The retail inflation, as measured by the consumer price index, for the month of August is expected to rise on the back of a surge in food prices during the period.
The retail inflation, as measured by the consumer price index, for the month of August is expected to rise on the back of a surge in food prices during the period, though still remaining below the Reserve Bank of India’s medium term target of 4 per cent. A Reuters poll of 40 economists predicted the August CPI inflation to climb to 3.2 per cent. A DBS Research note this morning said the bank expects the inflation to quicken to 3.4 per cent — a four-month high mainly due to the surge in the food prices, especially vegetables. The data is due later on Tuesday.
The consumer prices have gone up due to unfavorable weather conditions and the shortage of supply of vegetables, according to Reuters. The higher inflation will ease the pressure on the central bank to cut the interest rates in its decision scheduled on October 4. Housing inflation and higher domestic fuel prices are also likely to extend in the month of August.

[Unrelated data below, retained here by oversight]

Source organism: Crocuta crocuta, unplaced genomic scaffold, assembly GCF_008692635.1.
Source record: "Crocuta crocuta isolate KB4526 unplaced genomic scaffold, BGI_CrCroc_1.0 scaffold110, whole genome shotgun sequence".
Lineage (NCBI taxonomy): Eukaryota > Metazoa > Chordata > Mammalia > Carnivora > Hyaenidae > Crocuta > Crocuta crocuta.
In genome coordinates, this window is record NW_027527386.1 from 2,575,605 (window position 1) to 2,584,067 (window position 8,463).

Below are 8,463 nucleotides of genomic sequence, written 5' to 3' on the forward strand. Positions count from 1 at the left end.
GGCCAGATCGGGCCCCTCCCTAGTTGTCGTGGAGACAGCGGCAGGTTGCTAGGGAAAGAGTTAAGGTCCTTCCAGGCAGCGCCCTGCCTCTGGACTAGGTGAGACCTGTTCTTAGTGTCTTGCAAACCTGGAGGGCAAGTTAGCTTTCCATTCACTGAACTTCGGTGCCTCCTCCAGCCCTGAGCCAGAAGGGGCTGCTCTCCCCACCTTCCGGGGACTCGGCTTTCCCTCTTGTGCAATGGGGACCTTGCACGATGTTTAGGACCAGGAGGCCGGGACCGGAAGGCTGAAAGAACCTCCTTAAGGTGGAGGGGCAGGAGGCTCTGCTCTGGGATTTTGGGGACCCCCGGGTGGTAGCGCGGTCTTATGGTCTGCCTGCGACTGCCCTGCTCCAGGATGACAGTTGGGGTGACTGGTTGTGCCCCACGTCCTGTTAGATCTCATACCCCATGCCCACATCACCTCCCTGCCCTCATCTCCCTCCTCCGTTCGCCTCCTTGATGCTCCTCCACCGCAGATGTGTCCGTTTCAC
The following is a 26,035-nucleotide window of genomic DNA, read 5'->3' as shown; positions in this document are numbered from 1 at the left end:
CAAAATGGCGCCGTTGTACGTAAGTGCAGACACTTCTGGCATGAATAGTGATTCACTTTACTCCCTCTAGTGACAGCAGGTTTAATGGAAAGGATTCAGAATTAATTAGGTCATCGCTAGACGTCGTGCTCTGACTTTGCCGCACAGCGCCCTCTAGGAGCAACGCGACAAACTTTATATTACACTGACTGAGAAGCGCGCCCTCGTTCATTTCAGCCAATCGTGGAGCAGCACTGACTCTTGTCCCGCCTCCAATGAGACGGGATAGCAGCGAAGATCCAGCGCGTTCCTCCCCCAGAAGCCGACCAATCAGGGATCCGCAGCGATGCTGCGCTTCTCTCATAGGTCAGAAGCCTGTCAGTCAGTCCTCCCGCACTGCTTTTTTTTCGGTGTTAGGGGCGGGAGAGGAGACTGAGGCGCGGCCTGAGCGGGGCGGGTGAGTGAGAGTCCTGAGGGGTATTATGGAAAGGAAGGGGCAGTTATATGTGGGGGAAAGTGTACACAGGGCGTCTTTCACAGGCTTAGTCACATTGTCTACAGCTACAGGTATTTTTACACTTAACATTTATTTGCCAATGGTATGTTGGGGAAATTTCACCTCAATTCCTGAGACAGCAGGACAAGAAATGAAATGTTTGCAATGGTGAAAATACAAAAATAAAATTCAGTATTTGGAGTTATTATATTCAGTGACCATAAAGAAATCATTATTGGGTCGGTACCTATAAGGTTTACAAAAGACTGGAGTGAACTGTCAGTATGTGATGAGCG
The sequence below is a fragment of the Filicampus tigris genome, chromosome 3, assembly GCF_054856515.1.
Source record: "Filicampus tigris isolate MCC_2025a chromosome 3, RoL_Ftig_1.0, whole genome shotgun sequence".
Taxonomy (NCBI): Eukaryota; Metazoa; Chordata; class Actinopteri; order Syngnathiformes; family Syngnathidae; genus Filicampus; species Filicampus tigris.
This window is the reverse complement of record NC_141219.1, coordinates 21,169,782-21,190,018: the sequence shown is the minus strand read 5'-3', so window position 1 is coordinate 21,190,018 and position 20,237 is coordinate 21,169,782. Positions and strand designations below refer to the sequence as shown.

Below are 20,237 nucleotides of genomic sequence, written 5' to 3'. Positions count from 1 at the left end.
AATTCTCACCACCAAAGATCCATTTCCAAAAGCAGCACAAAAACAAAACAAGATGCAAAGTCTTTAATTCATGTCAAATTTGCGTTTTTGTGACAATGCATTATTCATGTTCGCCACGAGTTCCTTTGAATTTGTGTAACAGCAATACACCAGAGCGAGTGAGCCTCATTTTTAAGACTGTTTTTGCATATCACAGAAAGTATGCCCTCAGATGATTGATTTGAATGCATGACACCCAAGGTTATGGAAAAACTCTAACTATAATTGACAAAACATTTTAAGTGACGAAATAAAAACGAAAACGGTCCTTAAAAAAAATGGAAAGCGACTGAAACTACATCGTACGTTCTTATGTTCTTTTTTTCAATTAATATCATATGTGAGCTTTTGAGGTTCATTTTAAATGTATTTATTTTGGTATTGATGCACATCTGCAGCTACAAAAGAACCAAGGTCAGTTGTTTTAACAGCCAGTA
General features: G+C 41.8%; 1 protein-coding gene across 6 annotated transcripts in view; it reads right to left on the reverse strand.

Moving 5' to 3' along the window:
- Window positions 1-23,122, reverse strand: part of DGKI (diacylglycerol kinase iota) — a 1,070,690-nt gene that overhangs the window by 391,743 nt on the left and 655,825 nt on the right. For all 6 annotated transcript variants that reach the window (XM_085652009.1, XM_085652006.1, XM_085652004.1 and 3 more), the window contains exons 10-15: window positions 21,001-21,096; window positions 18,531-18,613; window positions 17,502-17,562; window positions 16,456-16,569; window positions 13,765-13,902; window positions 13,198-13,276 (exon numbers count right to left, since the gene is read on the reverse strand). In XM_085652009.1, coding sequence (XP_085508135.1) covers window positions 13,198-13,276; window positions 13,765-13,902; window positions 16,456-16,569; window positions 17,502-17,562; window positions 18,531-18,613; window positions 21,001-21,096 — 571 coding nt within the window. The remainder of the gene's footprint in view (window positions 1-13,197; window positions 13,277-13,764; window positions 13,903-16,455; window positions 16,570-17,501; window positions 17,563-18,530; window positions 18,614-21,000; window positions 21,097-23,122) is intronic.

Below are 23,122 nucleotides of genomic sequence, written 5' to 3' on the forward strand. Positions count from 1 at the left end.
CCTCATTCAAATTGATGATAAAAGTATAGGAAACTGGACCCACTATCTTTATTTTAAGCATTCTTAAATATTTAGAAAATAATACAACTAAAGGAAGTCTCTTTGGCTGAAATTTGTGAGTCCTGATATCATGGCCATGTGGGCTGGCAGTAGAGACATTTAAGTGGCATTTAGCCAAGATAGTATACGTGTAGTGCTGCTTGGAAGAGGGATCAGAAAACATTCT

In July, the retail inflation was chiefly driven by hardening of prices in sugar and confectionery items, pan, tobacco, and intoxicants. The RBI had then cut interest rates on the subdued economic outlook, which had hit a three-year low. Meanwhile, a RBI note said that the farm loan waiver by seven states amounting to Rs 88,000 crore is likely to push inflation on a permanent basis by 0.2 per cent, PTI reported on Tuesday.
While inflation is expected to rise, the industrial production (IIP) for the month of July would recover ground to 1.3 per cent from June’s -0.1 per cent YoY, but would also reflect GST-driven distortions, DBS research notes. The IIP data is also due later on Tuesday.
The core industries sector is also expected to improve due to broad destocking exercise in June but would remain weaker than last year’s 4.6 per cent. The trend growth in Apr-Jul was 1.8 per cent this year, DBS added. “Food prices will be responsible for a large extent of the jump, alongside a modest lift from the housing component. Seasonal effects and supply shortages are likely to underpin the food index, especially vegetables,” DBS said in a statement on Tuesday.